Using white in the garden

White is a very useful tool to add to a garden design. It works really well at “knitting” areas together, particularly in spring when there is a lot going on. Think about bright yellow daffodils, soft dirty pinks of cherries, and the sometimes riotous colors of azaleas. What brings them all together? White (and its bestie, chartreuse green)! Together, they work to harmonize and soften some of the brightness that early spring brings. Here in my zone 7B, Atlanta garden, spring often comes on strong- the light is direct and bright, not yet filtered by overhead foliage on the trees and there are more hours of it. Add to that the haze of pollen (or as I like to call it, the green veil of fertility) and it can make for some retina burning days. White and green soothe the picture and make it all flow seamlessly together. Here are a few of my favorite plants to use when you need a little cohesion in the garden.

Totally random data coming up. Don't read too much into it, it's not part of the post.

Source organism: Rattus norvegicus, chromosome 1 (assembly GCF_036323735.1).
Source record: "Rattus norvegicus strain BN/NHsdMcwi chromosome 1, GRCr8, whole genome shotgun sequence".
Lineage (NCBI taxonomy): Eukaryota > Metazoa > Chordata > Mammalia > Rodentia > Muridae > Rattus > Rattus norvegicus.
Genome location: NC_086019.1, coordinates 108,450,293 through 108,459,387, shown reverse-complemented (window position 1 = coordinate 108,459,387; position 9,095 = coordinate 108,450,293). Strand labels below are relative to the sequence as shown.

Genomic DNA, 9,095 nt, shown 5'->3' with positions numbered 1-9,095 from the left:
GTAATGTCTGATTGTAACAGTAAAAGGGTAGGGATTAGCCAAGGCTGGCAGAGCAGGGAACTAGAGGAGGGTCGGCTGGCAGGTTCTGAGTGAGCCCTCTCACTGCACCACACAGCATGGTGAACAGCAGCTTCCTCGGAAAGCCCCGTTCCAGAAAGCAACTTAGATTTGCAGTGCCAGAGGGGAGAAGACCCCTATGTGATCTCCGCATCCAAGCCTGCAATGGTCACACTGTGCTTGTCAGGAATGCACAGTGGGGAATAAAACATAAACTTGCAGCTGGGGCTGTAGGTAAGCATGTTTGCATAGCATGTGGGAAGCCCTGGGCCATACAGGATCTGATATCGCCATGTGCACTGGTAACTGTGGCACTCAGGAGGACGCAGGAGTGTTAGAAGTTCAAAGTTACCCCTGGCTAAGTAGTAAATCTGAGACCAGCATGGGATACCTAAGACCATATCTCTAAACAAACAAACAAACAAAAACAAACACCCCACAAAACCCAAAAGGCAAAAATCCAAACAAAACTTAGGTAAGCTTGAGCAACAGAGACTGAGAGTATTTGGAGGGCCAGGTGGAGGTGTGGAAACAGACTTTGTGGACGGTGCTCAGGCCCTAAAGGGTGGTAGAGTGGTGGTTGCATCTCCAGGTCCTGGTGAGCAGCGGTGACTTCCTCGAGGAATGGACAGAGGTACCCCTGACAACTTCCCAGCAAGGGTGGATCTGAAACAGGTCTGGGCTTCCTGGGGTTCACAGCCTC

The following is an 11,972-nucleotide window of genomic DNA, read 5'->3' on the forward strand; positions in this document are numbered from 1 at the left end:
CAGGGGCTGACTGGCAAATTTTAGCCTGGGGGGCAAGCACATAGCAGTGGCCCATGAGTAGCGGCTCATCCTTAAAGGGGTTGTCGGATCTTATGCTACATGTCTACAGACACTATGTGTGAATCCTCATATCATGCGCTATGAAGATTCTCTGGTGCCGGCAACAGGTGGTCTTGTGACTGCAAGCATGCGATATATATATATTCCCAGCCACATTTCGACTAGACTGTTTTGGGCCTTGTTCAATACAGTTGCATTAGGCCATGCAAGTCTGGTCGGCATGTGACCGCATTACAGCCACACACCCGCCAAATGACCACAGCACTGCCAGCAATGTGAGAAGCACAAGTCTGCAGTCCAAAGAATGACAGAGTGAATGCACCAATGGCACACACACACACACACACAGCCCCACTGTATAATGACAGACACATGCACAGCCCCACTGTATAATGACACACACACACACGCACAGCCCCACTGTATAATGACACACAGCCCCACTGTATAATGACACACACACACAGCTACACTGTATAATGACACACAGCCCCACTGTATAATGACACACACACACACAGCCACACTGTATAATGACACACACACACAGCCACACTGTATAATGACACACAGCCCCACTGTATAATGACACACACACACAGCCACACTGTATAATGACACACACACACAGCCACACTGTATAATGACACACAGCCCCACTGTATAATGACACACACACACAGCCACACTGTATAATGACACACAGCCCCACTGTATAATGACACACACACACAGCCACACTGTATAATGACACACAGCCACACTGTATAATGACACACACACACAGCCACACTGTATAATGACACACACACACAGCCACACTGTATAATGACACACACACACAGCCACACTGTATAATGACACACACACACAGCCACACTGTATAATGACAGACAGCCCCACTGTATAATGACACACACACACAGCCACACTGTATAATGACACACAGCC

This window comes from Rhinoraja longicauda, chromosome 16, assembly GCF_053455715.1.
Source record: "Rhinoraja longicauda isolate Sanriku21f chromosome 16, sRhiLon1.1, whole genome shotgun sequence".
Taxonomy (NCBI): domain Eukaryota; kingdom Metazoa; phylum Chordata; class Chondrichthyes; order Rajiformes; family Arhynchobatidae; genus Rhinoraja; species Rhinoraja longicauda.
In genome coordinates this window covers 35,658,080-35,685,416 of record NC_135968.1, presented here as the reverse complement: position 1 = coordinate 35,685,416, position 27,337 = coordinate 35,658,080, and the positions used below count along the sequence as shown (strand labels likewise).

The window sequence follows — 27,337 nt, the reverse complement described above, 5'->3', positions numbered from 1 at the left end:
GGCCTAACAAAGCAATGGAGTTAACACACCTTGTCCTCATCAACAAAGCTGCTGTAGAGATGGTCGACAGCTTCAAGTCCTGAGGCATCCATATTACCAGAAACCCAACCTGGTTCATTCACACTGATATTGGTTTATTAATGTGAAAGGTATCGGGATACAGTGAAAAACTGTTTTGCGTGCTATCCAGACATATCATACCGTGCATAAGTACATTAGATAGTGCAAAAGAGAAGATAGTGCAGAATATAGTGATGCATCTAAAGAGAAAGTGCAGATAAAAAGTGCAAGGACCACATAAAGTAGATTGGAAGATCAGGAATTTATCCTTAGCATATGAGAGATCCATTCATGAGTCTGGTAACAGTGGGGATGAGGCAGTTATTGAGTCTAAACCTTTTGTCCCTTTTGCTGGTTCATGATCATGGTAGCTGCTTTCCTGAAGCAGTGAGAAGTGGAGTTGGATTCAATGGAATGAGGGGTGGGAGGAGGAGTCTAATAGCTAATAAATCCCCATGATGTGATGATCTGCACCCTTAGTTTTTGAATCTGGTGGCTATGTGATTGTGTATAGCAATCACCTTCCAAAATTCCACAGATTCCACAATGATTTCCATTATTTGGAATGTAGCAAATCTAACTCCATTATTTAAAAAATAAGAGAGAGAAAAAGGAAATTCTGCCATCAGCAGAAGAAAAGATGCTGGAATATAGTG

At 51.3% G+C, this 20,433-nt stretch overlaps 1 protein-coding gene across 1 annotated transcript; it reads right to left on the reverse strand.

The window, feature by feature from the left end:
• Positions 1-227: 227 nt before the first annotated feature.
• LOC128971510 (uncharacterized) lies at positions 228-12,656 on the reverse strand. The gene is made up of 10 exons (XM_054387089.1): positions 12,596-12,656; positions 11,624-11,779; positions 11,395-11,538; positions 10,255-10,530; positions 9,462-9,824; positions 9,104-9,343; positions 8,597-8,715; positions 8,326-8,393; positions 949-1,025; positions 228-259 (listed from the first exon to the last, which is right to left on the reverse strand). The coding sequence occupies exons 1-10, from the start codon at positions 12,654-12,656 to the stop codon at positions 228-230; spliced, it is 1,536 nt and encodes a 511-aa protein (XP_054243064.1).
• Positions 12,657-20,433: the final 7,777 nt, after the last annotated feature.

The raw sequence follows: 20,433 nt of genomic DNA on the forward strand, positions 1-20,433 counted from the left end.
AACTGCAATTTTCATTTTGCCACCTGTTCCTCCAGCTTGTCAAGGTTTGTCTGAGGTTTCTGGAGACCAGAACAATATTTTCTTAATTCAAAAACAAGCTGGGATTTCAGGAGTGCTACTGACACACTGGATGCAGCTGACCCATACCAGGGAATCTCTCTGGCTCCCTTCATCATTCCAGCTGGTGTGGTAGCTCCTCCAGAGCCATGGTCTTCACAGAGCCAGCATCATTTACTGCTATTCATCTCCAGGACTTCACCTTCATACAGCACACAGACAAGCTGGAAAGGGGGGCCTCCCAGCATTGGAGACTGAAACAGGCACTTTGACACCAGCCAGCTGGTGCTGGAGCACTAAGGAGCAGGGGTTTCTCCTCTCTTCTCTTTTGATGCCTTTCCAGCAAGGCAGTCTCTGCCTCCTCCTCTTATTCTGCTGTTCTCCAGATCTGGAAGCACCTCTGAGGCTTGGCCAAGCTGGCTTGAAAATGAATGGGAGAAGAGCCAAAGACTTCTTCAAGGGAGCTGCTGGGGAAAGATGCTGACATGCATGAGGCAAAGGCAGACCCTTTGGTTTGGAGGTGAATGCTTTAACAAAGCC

On the far left is Exochorda, pearlbush. Middle plant is Choisya ternata, Mexican-orange. In the foreground is Iris japonica ‘Eco Easter’

Can’t go wrong with narcissus. When planting these, remember to look for some early bloomers, middle bloomers, and late bloomers to extend the season

Close up of Exochorda flowers with Euphorbia characias
Cercis chinensis ‘Shirobana’
Neviusia alabamensis, Alabama snow wreath, a fabulous native and underused plant- great substitute for the more common Spiraea
Leucojum aestivum and Helleborus niger weaving their way through azalea, ajuga, and iris. White blooms from Viburnum X carlcephalum ‘Cayuga’ in background

White and chartreuse are indispensable for tying a garden together!

By jenniferpetritz

I am a passionate gardener and horticulturist living in Atlanta, GA. I specialize in small garden design, garden consulting, garden writing, and horticultural consulting for all forms of media.

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